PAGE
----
School principals and parents’ associations were left disappointed with DDMA’s decision on Thursday to not reopen schools in Delhi, saying keeping schools closed is no longer a solution. All India Parents Association (AIPA) president Ashok Agarwal said it is a very sad move, and decision makers have neither heart, nor mind as the prolonge closures will promote and perpetuate class divide and inequality in education. “Studies and childhood of students have already suffered too much which is irreparable. Closing down schools has no scientific basis. It has reduced employment and led people to face hunger. So many people are sitting idle at home and waiting for schools to reopen,” he added.
Sumedha Goel, director, The Shri Ram Wonder Years, Rohini suggested that schools for junior classes should be reopened in a phased manner keeping the hybrid model at its core. “Keeping the schools closed is not a solution. Like a seedling requires the right amount of water, sunlight, air to grow, similarly a budding child requires social interaction, food for the mind and soul, emotional well-being, etc to attain a holistic growth. “Covid-appropriate behaviour will be followed in schools to welcome back students and give them a congenial environment for growth and development. We propose the government enforce a law for mandatory vaccination, and impose a fine on the non-vaccinated adults.” The drive would be beneficial for children below 15 years, Goel said, adding the entire school staff should be fully vaccinated, and every fortnight, school spaces will be sanitiwed.
Schools and colleges will continue to remain closed in the national capital and the issue will be taken up in the next meeting of the Delhi Disaster Management Authority (DDMA), officials said on Thursday. During the meeting, the Delhi government, for its part recommended reopening of schools, saying it was necessary to prevent further damage to the social and economic well-being of children as the COVID-19 situation in the capital has improved. Anshu Mittal, principal, MRG School, Rohini said pandemic years have undoubtedly showed people the need for modifying the curriculum and pedagogical methods. “Every other country has opened schools, we educators are deeply concerned about the same for our learners as they are being deprived. Now with vaccination kickstarting for the age group of 15-18, we foresee vaccination for kids also becoming a reality soon. Preferably till that time a major chunk of adult population would have also received their booster shot. “We haven’t bent down in front of this pandemic and we still won’t. It is important for our leaders to utilise the full potential of this quality of resilience, the nation has displayed during these two years. It will indeed be an inspirational lesson to our coming future generations,” she said.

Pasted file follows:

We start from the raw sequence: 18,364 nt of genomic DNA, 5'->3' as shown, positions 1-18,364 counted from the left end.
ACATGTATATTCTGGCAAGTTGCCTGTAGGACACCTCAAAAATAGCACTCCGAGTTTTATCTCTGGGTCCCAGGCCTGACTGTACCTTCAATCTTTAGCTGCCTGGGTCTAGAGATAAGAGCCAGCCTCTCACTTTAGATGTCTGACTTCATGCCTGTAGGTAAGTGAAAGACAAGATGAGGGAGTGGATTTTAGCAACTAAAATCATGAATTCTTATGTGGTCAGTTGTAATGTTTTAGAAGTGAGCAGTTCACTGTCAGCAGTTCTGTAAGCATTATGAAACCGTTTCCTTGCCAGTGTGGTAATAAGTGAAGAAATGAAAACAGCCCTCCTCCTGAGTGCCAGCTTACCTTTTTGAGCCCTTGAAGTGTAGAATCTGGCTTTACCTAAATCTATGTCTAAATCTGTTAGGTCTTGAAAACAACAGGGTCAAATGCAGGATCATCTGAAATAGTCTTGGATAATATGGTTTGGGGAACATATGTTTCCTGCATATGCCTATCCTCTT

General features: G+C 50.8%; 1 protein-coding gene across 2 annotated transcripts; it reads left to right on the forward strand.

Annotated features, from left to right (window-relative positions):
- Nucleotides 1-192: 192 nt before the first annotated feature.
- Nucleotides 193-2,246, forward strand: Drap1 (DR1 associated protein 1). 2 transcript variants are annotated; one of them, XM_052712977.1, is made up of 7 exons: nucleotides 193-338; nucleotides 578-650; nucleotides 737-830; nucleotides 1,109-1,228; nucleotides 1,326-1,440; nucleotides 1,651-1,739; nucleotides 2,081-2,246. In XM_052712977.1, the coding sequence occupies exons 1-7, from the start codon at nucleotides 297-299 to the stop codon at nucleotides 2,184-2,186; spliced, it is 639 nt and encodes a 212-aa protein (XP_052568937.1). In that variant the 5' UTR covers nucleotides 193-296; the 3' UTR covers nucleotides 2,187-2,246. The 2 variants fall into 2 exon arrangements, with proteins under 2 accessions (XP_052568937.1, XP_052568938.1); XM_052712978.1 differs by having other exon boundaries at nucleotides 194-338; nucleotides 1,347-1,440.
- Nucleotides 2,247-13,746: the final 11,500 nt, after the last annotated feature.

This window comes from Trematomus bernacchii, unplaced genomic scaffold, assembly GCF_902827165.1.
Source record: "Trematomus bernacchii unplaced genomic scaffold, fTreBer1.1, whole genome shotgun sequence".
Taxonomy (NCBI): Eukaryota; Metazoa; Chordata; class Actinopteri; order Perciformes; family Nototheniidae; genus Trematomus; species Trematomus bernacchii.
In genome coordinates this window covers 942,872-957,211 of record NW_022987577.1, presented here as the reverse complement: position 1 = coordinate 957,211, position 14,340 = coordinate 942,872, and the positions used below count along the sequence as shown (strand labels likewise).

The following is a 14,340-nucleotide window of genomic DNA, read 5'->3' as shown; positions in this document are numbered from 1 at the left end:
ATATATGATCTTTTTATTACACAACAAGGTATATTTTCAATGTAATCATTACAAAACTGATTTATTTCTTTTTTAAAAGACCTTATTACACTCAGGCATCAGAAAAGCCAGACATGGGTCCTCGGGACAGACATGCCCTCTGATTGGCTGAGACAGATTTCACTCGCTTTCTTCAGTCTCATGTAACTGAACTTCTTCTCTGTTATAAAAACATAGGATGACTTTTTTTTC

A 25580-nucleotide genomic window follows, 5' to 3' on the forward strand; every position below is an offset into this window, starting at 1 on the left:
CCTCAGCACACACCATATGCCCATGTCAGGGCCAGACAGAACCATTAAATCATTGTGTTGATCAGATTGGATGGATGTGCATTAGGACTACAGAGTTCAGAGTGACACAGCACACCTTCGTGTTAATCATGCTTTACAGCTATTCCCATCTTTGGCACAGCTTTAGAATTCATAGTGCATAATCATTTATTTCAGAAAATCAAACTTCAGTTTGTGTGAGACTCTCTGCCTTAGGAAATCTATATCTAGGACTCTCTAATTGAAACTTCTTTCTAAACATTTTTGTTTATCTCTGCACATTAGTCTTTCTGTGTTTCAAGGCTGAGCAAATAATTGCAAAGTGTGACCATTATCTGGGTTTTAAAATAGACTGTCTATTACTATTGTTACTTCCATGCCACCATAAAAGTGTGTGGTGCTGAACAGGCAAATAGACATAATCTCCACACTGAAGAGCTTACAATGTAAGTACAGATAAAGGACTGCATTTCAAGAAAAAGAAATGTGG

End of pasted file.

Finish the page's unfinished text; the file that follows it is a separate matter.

Though the schools were briefly reopened, they were shut again on December 28 last year in view of the third wave of COVID-19 driven by the Omicron variant. “Today’s decision is deeply disappointing. The DDMA chairperson (lieutenant governor) and members should publicly disclose the reasons for keeping schools closed but allowing everything else, particularly when every expert body has recommended it,” said Tanya Agarwal, a lawyer who has been vocal about the reopening of schools. According to a survey conducted by online platform Local Circles, 74 per cent Delhi parents do not support re-opening of schools at this time, while 66 per cent parents believe schools sould be reopened once test positivity rate (TPR) falls to 2 per cent or lower.
Alka Kapur, principal, Modern Public School, said, “Eighty five percent of the students are vaccinated and the drive to vaccinate children of other age groups is scheduled to start in April. With adequate precautions, I don’t think there should be a problem if we go ahead and open the schools now. “There is a huge disparity between classroom learning and online classes. Education is not just about gathering information but also about interactivity, social interactions and hands-on learning; something only a classroom setup can provide. “Besides, this prolonged use of online education might have a detrimental impact on students in the long-run because of lack of social and student-teacher interaction… it can cause behavioural changes and learning anxiety,” she added.
Asserting that online education can never replace classroom studies, Deputy Chief Minister Manish Sisodia said the government had closed schools when it was not safe for children, but “excessive caution” was harming them. A delegation of parents led by Chandrakant Lahariya, an epidemiologist and public policy specialist, had earlier met Sisodia and submitted a memorandum signed by over 1,600 parents demanding that the schools be reopened.